As I load my bag into the car Venus is shining brightly in an eastern sky that is just beginning to lighten and high above me the baleful red eye of Betelgeuse still shines brightly. The thermometer on the dash of the car beeps for the first time in maybe six months to tell me the temperature is 3.5C. The air is perfectly still.
A few miles later as I unload my bag Betelgeuse has winked out whilst Venus is fading as the sky brightens bluer and yet the woods seem even darker than yesterday morning. An owl hoots far off in the trees to my right to be answered by the keening of a buzzard directly above me. I am not however alone in this dawn madness and one of the regular dog walkers passes me. “You’re not going swimming?” “Of course.” “You’re mad.” He may have a point. Meanwhile far off at the turn of the path a will-o-the-wisp light from a jogger’s headtorch flicks amongst the trees and is lost.
The river is indistinguishable from yesterday, flowing fast, flecked with whirling streaks of bubbles and just covering the top ‘step’. I am double swimsuited (again) and once more though the water (11.9C I find out later) needles at my exposed arms and legs there is a distinct warmth across my chest and stomach. “But is this just reinventing the wetsuit?” someone posted as a reply to my comments on social media yesterday. Well yes, sort of, except I can put on 2 swimsuits under my clothes to drive down and 2 wet swimsuits are easier to pack up and dry later than a wetsuit. Otherwise, yes I have reinvented the wetsuit.
It’s effective though and 40 minutes later having swum through a sunrise that no longer graces the river’s surface with any direct sunlight in stark contrast to just 2 weeks ago I climb out feeling reasonably warm with only very minor shivers to follow, but icy blocks for feet. Having said a brief ‘Hi’ to the other regular morning dipper I stamp off through the sun dappled woods in an effort to pound some warmth back into frozen toes. Distantly the church clock chimes for eight.
I have fully recovered by lunchtime and have a window of opportunity which takes me to St Mary’s Bay. Conditions are near perfect with the outward swim to Durl Head in the sheltered lee of the cliffs but then wind and current will carry us across the bay to Sharkham and then in past Mussel Rock. ‘Us’, for I am not alone. I have been joined by Dave who swims locally but has not previously had the opportunity to swim out to Durl Head and Anthony who is on a bit of a holiday, is a relative newcomer to outdoor swimming and is tackling this as his first full on sea swim.. For a first outing it is a bold move being 1.5 miles around with little opportunity to exit early. There are plenty of experienced sea swimmers who would think carefully about this swim and so they should, I have, matching wind, tides and currents for optimum safety.
50m out from the beach and we leave behind the sand filled water and as sharply as if it were a line drawn in the sand pass into the bright clear greeny-blue water of the open bay. We take it gently out to Durl Head and whilst I may have done this a dozen times before it is a gorgeous sun filled day in calm water and to be enjoyed as if it were the first time.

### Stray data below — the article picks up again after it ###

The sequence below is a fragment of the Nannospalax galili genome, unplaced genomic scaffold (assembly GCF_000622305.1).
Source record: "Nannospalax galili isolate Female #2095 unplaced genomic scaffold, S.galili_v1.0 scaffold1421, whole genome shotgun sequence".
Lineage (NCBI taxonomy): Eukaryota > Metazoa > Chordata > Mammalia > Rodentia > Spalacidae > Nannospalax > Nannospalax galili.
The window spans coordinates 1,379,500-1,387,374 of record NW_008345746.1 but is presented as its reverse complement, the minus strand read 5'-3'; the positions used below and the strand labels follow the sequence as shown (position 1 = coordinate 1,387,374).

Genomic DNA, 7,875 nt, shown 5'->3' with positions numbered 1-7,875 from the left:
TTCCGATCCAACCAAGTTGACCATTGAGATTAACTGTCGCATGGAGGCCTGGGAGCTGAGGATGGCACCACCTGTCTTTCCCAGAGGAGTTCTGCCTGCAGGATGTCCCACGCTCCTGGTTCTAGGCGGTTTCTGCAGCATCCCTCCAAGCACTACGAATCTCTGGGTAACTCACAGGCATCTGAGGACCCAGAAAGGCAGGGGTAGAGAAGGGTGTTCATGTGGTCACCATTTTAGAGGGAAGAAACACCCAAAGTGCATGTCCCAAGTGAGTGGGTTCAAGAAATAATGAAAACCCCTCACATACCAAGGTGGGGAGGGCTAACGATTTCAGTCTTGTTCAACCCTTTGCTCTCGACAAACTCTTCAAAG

Dave is not keen to swim the full circuit. I personally have no issues with swimming by myself and respect Dave’s judgment that he is quite happy to take it slowly and swim back in to the beach in the sheltered water by himself. Anthony and I strike out for Sharkham Point. It is only the 3rd of October but the 5 knot buoy has been taken in on the deadline with the coming of autumn sometime between Thursday and today. As we leave the lee of the land the sea becomes splashier but from behind us and not in our faces. We also pick up the current and from half way across the pace towards the headland accelerates appreciably.
Where the current meets the headland the water is in part turned in towards the beach and all the while the wind is slackening as we move into the lee of the land again. Treading water just outside Mussel Rock to grab a few snaps of Anthony I line up the end of the rock with a marker on the far cliff. A wave lifts me up a few inches and sweeps me in towards the beach, and again, and again and it is evident that I am moving at quite a pace with no effort. No effort however means no warmth and as I get into the still water I go flat out for the final few 100 meters so that Dave and I arrive almost simultaneously back at our start point.
We are ready to head back to the cars when the seal pops his head up. I have mixed feelings about seals and possibly as this could be the one who once took a hefty ‘nip’ at my ankle on this same beach the feeling is not entirely filled with love. As we walk down the beach he follows us no more than 10m out from the tide line, but he does seem to have a 6th sense for when Anthony has his camera ready and manages to roll and duck out of shot every time bar the last.
We part in the car park in gloriously warm sunshine, but there was a nip in the water today and the 5 knot buoys are taken in for a reason, there will not be many more opportunities to make this circuit this year.